Green Pioneers On the Cutting Edge of 'Greening"

 Going green doesn’t have anything to do with choosing a natural paint color for your kitchen, or  planting herbs in your community garden. But the phrase can have many different  meanings across a broad spectrum. Turning off lights in rooms in vacant rooms  is a green move; installing a gigantic wind turbine in your backyard is a  bigger one. Communities throughout the Chicagoland area place green practices  and programming at different positions on their lists of priorities—and the steps they take depend on funding, community interest, feasibility and  other factors.  

 Green Priorities

 About 15 years ago, former Mayor Richard M. Daley started the ball rolling to  make Chicago the most environmentally-friendly city in the country. Today, the  Second City has become number one on the green scale: Chicago is one of the  world’s greenest and most livable municipalities supported by seven million square  feet of green roofs, an eco-friendly transit system, and more bikeways and  parks than any other American city.  

 Some Chicago-area condo communities have followed suit and make energy-saving  policies and programs a top priority for their building community. Residents  have jumped on the bandwagon with their own initiatives. Simple tweaks, such as  updating light bulbs and plumbing fixtures are a good start, says Jennifer  Easton, communications associate for the U.S. Green Building Council (USGBC) in  Washington, D.C. Homeowners can also use recycled materials to make their home  more green, such as using salvaged wood when building a porch, setting up a  composting operation or building a rain garden.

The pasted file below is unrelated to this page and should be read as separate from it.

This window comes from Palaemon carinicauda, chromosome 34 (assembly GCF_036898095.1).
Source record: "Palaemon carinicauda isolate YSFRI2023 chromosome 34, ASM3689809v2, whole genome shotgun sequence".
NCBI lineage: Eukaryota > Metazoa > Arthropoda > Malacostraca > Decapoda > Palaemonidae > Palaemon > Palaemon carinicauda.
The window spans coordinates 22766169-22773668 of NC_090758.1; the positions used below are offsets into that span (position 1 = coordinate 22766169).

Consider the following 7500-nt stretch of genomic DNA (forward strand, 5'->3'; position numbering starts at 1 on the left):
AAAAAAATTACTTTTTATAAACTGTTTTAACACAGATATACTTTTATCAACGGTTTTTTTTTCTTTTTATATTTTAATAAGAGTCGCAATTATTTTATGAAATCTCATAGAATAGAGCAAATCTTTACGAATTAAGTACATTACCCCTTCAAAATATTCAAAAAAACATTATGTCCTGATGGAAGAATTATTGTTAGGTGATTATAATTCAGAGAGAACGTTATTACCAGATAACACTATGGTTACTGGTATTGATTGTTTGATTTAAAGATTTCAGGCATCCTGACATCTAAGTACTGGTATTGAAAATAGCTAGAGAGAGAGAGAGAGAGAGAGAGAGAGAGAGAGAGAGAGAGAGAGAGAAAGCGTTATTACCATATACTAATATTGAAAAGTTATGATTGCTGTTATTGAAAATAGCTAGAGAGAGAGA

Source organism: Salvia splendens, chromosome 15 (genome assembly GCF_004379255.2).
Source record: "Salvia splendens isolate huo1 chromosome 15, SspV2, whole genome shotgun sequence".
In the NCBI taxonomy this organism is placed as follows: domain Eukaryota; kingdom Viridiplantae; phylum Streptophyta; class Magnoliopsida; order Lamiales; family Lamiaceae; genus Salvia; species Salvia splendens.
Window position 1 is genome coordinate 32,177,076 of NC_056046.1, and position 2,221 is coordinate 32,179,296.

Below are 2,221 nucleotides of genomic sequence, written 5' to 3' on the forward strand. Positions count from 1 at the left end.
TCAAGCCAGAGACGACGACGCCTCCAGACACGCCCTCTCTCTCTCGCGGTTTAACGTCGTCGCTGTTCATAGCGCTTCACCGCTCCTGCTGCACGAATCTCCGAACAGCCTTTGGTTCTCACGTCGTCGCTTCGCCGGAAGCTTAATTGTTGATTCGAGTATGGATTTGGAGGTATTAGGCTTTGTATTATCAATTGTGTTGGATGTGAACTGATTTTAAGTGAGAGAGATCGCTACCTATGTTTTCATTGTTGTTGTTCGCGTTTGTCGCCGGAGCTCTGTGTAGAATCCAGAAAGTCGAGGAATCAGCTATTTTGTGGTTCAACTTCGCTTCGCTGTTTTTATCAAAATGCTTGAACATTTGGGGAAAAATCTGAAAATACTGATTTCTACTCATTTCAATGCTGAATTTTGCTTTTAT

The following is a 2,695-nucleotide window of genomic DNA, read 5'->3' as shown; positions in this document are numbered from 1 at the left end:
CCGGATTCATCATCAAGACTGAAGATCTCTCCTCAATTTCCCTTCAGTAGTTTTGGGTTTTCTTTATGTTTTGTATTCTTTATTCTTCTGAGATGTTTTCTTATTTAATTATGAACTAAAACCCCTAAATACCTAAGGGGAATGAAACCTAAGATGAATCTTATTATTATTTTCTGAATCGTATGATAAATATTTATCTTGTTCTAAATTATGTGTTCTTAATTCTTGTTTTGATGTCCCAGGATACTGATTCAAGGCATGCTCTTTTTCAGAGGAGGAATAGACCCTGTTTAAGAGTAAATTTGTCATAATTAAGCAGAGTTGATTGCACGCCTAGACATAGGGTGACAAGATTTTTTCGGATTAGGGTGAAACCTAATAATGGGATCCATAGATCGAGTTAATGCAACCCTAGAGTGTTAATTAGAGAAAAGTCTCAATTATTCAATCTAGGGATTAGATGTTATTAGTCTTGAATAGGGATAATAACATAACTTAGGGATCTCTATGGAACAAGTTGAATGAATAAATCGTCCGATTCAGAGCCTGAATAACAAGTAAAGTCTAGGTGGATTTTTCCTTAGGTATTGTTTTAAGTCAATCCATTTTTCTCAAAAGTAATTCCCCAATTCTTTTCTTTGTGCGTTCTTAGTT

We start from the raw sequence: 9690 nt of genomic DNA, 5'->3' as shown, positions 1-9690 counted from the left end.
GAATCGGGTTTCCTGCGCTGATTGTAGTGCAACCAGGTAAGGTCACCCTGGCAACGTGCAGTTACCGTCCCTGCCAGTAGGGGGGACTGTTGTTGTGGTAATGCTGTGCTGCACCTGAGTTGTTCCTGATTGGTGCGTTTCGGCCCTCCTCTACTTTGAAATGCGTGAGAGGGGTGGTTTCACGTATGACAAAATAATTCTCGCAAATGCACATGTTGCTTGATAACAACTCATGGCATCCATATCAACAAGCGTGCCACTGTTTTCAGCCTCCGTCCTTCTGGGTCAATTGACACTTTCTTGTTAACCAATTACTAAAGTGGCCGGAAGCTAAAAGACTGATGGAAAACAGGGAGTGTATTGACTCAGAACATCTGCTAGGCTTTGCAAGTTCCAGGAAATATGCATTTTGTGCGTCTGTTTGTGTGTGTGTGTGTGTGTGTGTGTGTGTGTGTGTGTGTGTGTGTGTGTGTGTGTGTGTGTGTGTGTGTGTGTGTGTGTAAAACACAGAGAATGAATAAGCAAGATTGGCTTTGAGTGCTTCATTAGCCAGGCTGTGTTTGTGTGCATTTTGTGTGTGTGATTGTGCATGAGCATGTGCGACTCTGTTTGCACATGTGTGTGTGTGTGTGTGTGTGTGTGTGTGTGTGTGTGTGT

Condo owners can also save on their electric bills while helping the environment  by sealing up cracks and gaps in their homes.  

 “It will reduce the amount of air that you have to heat and cool, which will save  you money,” says Peter Ludwig, energy efficiency programs manager at CNT Energy in Chicago.  “It also reduces the spaces where vermin enter and exit your home, reducing the  need for toxic pesticides and extermination costs.”  

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